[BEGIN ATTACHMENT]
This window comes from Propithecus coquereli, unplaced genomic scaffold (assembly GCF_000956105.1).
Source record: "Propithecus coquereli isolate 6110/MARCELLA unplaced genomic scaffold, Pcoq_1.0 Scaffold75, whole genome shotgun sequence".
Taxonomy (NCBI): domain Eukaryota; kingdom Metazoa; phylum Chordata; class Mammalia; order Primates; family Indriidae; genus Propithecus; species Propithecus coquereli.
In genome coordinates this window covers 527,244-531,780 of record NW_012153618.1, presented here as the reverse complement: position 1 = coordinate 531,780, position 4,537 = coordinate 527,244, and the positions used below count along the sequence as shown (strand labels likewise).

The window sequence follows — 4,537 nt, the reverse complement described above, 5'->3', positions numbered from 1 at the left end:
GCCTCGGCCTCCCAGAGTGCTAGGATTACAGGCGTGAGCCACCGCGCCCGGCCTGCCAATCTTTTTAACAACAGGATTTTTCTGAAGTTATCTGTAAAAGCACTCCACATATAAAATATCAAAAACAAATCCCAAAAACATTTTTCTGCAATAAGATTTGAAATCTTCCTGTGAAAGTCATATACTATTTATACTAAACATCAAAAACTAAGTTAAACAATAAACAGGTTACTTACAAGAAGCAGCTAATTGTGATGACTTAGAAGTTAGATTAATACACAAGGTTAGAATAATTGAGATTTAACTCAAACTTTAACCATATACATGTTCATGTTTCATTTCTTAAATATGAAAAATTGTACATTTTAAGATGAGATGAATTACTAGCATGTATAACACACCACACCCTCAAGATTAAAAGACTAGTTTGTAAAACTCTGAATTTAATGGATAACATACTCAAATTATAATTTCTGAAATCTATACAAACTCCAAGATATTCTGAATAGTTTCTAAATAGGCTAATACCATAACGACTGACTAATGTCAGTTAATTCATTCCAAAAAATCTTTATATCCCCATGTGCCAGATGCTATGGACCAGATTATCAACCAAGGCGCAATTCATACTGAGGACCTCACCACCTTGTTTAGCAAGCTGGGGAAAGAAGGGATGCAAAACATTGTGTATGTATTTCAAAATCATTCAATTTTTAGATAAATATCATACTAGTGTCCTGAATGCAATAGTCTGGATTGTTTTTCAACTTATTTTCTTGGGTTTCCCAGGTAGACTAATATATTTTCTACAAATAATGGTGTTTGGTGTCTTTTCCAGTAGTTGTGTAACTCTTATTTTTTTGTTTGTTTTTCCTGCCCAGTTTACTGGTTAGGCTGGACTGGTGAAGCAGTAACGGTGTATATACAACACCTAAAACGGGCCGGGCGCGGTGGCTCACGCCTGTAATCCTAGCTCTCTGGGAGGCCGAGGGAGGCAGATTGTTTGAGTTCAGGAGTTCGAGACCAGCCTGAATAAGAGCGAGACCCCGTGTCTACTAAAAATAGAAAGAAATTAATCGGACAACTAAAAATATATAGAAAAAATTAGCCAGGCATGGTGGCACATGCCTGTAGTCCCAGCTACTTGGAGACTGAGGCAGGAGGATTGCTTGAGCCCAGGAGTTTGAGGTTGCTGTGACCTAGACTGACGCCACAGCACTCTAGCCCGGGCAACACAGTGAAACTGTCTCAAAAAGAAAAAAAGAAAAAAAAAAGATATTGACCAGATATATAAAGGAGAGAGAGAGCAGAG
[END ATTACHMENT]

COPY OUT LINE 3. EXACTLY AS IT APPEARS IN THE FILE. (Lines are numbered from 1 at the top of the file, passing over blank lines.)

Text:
Taxonomy (NCBI): domain Eukaryota; kingdom Metazoa; phylum Chordata; class Mammalia; order Primates; family Indriidae; genus Propithecus; species Propithecus coquereli.